Stelios Haji-Ioannou, the founder of easyJet, cashed in another £17.4m worth of shares in the low-cost airline yesterday in order to help fund his latest business, a cut-price film venture called easyCinema.
Mr Haji-Ioannou said the proceeds would be used to top up his "fighting fund" in the battle easyCinema is fighting with the big Hollywood studios for the right to show first-run films.
So far easyCinema, which consists of one 10-screen multiplex in Milton Keynes, has been limited to showing Hollywood blockbuster movies several months after their release or art-house films.
Since it opened in May, it has been attracting 2,500-3,000 customers a week with ticket prices as low as 20p. "I remain as confident as I was two months ago about easyCinema but it will require access to first-run movies," Mr Haji-Ioannou said. "The problem with cinemas is that it is very difficult to sell a film beyond the period when it is being hyped by the studios."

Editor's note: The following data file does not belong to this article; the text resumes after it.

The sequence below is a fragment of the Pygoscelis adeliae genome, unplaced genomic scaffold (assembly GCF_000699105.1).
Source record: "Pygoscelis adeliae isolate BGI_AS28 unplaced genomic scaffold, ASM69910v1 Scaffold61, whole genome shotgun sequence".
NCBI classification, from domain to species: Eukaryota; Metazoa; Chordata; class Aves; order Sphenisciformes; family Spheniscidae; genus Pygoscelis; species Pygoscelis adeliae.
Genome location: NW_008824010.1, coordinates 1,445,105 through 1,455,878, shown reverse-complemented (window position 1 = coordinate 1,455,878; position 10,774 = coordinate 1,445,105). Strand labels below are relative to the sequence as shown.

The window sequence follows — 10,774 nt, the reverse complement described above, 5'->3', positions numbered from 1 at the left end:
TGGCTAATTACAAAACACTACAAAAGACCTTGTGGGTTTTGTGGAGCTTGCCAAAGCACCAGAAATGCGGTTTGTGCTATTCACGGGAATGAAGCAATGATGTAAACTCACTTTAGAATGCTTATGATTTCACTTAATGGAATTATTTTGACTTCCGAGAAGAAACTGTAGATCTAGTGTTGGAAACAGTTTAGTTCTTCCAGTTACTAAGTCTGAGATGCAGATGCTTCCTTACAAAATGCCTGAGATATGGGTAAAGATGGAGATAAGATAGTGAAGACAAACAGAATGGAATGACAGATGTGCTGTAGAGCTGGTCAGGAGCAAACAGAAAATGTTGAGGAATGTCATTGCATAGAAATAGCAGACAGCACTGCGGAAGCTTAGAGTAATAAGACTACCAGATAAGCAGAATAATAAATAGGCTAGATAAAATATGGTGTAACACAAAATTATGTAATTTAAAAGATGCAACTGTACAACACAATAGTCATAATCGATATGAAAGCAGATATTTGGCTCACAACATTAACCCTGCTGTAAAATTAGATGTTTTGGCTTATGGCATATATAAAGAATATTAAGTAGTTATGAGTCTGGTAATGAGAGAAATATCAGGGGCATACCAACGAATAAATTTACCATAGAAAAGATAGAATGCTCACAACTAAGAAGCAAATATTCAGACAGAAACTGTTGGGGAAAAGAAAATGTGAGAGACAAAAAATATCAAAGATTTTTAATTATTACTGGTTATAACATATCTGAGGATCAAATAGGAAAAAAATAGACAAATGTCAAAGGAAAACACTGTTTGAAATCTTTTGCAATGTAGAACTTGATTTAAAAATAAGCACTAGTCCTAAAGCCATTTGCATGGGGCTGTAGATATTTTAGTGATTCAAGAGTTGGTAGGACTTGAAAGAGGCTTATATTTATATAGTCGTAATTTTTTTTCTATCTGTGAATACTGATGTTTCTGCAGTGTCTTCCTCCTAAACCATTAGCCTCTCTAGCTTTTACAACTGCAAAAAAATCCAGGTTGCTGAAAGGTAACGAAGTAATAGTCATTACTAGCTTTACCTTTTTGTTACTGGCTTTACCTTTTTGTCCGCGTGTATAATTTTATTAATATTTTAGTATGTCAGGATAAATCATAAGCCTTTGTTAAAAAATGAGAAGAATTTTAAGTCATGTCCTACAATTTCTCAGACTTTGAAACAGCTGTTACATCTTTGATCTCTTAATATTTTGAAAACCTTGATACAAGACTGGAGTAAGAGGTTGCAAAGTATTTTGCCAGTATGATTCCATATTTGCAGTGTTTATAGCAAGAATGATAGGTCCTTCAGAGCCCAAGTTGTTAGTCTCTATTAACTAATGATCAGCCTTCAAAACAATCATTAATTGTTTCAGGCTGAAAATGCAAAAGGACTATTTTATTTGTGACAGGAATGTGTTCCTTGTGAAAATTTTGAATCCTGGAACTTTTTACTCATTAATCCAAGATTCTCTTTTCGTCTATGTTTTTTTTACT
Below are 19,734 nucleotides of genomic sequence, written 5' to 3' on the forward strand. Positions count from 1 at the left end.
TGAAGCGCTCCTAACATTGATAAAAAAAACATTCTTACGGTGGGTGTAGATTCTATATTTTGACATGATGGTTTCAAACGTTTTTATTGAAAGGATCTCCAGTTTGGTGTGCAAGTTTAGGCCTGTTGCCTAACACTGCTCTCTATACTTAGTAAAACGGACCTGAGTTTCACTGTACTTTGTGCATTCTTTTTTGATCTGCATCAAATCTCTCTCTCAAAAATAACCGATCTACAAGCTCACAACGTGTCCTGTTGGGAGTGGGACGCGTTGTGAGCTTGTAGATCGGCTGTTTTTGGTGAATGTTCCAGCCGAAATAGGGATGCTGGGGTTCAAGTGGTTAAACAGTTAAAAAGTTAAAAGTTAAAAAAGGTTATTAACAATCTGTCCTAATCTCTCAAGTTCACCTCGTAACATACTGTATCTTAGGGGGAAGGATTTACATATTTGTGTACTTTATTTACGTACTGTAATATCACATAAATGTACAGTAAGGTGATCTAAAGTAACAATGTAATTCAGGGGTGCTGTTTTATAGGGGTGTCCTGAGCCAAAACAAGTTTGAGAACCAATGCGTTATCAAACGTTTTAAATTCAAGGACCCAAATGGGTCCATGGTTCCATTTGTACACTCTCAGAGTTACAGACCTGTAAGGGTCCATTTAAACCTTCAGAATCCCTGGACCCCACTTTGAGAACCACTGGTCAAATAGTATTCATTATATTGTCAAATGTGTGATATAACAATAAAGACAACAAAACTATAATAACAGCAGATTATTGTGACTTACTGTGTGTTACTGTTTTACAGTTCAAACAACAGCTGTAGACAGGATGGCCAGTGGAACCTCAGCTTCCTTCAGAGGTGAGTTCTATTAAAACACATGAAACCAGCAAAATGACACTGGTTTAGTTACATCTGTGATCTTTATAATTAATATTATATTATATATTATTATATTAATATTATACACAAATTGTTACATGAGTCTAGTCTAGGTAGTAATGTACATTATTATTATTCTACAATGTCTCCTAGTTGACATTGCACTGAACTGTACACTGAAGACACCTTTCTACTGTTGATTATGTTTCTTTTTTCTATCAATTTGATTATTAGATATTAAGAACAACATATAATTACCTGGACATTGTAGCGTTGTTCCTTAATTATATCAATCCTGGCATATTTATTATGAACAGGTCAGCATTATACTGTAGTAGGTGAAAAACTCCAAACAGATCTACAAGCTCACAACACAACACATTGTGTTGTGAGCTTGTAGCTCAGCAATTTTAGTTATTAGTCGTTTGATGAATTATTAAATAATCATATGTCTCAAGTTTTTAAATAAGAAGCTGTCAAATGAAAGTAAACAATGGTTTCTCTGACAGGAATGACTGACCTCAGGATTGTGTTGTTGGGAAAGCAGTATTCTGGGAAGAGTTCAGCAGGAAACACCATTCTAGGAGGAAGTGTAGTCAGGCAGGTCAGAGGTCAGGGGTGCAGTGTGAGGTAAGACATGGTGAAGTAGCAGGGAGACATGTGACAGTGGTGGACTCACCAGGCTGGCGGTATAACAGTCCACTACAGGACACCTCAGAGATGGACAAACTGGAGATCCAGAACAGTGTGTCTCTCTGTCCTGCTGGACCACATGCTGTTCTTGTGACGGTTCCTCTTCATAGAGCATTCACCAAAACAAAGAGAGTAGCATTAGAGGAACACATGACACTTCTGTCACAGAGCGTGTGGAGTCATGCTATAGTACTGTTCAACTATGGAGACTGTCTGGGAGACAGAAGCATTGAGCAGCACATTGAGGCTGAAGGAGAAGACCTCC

All of the big studios are continuing to hold out against easyCinema. But recently it has had a limited success with Colombia Tristar, part of the Sony Group, which has agreed to allow easyCinema to screen its latest blockbuster Charlie's Angels - which goes on general release today - from 1 August. EasyCinema is likely to charge about £2 a ticket which is still less than half the amount the big cinema chains charge.
The £17.4m was raised by selling 7.5 million easyJet shares, which represent 2 per cent of the airline. The sale will reduce Mr Haji-Ioannou's shareholding to 20 per cent. He raised £60m from selling off part of his stake in November, 2001 but that was when the share price was higher.
Mr Haji-Ioannou, who has now severed all ties with easyJet, said he would not necessarily spend all the money raised yesterday on his cinema venture. He also plans to launch a cut-price inter-city bus service this autumn followed by a pizza chain, a low-cost hotel business and a cheap cruise line.
"I have a back pocket and I have some money and whichever company needs it, gets it."